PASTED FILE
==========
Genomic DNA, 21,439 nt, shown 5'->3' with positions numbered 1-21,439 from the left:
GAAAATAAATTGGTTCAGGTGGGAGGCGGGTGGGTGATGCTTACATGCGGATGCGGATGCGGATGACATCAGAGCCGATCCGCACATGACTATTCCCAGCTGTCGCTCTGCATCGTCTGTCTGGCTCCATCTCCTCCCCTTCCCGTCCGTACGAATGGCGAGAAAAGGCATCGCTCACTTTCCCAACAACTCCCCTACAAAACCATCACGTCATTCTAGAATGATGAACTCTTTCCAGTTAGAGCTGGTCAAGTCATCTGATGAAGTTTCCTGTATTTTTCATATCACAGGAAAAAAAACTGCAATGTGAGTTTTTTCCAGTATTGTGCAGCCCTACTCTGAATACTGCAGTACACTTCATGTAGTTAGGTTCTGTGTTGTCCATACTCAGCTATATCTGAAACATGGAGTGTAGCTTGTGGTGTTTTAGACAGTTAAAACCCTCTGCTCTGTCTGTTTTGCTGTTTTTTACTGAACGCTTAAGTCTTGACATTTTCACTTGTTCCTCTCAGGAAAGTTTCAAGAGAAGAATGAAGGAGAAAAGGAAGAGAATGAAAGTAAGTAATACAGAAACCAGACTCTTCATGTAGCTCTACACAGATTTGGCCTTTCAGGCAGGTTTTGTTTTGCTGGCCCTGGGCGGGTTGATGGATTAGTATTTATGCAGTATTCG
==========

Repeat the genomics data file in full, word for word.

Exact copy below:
Genomic DNA, 21,439 nt, shown 5'->3' with positions numbered 1-21,439 from the left:
GAAAATAAATTGGTTCAGGTGGGAGGCGGGTGGGTGATGCTTACATGCGGATGCGGATGCGGATGACATCAGAGCCGATCCGCACATGACTATTCCCAGCTGTCGCTCTGCATCGTCTGTCTGGCTCCATCTCCTCCCCTTCCCGTCCGTACGAATGGCGAGAAAAGGCATCGCTCACTTTCCCAACAACTCCCCTACAAAACCATCACGTCATTCTAGAATGATGAACTCTTTCCAGTTAGAGCTGGTCAAGTCATCTGATGAAGTTTCCTGTATTTTTCATATCACAGGAAAAAAAACTGCAATGTGAGTTTTTTCCAGTATTGTGCAGCCCTACTCTGAATACTGCAGTACACTTCATGTAGTTAGGTTCTGTGTTGTCCATACTCAGCTATATCTGAAACATGGAGTGTAGCTTGTGGTGTTTTAGACAGTTAAAACCCTCTGCTCTGTCTGTTTTGCTGTTTTTTACTGAACGCTTAAGTCTTGACATTTTCACTTGTTCCTCTCAGGAAAGTTTCAAGAGAAGAATGAAGGAGAAAAGGAAGAGAATGAAAGTAAGTAATACAGAAACCAGACTCTTCATGTAGCTCTACACAGATTTGGCCTTTCAGGCAGGTTTTGTTTTGCTGGCCCTGGGCGGGTTGATGGATTAGTATTTATGCAGTATTCG